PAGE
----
A touch of Australian history

This is an Australian story, but it starts in Spain.

Two young, well educated men lived in Spain six hundred years ago. Francis and Ignatius were very pious and holy men. Ignatius went on to be a saint and started the most famous order of Christians.

But our story is about Francis.

He always wanted to be a missionary and chose Asia as his preferred part of the world to start his working life. He is responsible for Christianity thriving first in India, and then throughout most of Asia. He died when attempting to visit China. His body was taken back to Goa in India and was buried.

One hundred years later, and after he had become a saint, Rome requested his body be returned to Italy. He was dug up and amazingly his body in this frighteningly hot country had not decomposed. Naturally, the local population did not want to return the body. A compromise was reached, and the right arm was severed and returned to Rome.

After six hundred years, the arm is still visibly recognised as the arm of St Francis Xavier. Over the years, St Francis was accepted as the patron saint of Australia, until a few years ago, when he was demoted.

This month the relic has been brought to Australia and is displayed in different cities around the country. In Rome visitors are not allowed within many metres of the arm.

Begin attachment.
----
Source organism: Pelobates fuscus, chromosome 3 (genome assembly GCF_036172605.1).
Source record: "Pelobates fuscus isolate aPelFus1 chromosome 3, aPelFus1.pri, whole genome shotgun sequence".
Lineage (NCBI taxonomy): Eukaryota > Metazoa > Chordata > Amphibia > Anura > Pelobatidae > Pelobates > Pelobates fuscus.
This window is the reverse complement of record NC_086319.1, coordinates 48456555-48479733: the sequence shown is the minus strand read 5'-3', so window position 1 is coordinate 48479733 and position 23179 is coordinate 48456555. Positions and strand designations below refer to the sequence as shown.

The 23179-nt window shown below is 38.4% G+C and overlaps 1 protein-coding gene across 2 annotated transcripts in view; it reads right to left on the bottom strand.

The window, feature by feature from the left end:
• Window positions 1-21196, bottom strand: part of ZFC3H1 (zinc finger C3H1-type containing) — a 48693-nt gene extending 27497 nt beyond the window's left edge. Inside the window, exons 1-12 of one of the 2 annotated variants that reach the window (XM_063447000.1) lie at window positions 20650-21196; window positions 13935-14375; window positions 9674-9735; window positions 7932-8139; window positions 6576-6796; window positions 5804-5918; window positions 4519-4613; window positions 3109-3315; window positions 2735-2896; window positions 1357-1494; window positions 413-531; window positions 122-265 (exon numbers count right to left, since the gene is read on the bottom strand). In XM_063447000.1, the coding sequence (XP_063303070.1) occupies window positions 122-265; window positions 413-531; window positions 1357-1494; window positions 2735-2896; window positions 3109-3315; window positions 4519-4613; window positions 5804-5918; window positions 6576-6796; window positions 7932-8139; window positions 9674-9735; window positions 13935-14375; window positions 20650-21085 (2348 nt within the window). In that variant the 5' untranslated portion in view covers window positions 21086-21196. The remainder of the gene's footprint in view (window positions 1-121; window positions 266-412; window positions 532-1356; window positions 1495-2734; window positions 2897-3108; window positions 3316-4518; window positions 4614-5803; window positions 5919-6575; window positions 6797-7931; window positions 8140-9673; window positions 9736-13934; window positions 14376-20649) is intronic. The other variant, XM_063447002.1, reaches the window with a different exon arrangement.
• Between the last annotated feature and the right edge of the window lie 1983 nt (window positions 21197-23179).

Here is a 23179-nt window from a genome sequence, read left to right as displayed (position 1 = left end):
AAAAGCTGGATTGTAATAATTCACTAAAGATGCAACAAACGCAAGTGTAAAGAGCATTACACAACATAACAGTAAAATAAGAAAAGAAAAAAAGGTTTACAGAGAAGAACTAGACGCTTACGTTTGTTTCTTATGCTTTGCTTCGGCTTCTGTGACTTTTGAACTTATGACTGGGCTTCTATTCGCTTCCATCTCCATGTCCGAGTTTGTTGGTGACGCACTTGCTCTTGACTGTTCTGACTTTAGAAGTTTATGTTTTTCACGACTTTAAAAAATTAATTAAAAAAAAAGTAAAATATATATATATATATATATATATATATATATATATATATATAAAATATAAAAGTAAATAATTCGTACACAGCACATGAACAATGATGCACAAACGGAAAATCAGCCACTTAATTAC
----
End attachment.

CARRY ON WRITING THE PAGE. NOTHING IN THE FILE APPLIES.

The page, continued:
Here in Australia, Christians can get right up close to the sacred relic. Australia is a Christian country and St Francis was the first Christian to visit this part of the world. He went to Indonesia and Singapore before Christians became Catholics, Protestants and all the other sects of Christians.

You would think we in this country with a large Christian population would have put on some kind of celebration. Or at least given the Saint some sort of coverage on television and radio.

In fact, did anyone in Perth know the relic was here in the cathedral? With a population of over one million, how many turned up to view the arm? …a few thousand!

History has been brought back to us, and we should make an effort to see this relic. It could be six hundred years before it comes back again.

As a leader of a Christian country, don’t you think Julia Gillard could’ve spent a little time addressing this issue?

It would not have cost her any money…and doesn’t Tony Abbott claim to be a Christian.

Shame on them both.

by Professor P. T. Brown


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